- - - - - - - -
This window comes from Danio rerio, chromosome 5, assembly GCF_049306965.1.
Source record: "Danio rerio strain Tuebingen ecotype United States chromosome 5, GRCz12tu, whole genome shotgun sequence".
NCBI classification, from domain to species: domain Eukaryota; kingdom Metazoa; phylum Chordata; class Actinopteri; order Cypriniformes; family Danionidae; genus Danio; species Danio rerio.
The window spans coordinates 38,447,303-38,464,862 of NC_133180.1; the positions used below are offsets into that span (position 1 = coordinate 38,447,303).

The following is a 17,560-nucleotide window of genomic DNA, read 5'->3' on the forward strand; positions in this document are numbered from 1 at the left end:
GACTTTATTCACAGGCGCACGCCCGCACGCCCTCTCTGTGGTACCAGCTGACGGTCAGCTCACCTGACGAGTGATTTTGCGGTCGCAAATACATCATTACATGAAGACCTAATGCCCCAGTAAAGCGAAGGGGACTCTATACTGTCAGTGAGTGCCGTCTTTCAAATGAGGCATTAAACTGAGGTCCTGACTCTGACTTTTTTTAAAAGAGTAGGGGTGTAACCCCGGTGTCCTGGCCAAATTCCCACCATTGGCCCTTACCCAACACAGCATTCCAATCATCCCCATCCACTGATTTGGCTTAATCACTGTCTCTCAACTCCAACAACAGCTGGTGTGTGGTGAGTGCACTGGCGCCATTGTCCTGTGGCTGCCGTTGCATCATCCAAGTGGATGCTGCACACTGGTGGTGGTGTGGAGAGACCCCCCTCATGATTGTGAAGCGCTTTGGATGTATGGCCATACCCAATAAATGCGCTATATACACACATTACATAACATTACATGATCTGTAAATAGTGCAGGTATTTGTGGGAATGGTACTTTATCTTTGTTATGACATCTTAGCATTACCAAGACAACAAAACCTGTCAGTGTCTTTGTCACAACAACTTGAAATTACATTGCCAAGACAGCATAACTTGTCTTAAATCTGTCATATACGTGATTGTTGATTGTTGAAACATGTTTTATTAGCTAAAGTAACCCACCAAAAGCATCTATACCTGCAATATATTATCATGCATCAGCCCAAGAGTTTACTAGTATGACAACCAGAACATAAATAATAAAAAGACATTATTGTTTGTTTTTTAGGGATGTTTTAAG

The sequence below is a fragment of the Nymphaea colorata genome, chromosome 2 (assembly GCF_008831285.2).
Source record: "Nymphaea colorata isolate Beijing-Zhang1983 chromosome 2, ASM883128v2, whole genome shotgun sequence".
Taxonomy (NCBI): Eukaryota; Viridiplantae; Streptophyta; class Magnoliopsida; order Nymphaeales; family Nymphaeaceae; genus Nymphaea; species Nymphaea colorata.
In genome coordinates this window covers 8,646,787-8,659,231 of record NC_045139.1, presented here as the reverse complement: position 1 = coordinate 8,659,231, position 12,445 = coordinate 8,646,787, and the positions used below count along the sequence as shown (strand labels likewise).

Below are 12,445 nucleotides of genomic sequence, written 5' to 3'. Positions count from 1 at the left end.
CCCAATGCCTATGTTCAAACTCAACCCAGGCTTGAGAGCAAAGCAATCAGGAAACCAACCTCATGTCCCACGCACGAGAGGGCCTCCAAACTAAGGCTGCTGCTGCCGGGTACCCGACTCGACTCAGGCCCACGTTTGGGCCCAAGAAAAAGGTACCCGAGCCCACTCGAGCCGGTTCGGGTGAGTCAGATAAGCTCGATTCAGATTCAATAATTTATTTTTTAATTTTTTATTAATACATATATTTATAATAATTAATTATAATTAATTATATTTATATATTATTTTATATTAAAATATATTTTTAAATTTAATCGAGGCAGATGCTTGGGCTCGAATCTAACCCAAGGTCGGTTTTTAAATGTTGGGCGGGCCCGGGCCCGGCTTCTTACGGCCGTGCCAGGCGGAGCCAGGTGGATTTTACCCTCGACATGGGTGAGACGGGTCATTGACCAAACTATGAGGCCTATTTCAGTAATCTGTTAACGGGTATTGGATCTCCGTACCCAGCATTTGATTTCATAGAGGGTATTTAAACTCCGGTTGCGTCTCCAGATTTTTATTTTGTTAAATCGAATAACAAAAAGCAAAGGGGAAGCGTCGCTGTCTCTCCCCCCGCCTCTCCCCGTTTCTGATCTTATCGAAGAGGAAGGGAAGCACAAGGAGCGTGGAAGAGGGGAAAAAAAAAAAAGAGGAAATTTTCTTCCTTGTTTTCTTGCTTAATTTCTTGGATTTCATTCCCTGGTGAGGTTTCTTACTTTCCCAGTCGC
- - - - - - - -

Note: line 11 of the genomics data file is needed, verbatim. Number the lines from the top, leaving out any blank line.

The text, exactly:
Below are 12,445 nucleotides of genomic sequence, written 5' to 3'. Positions count from 1 at the left end.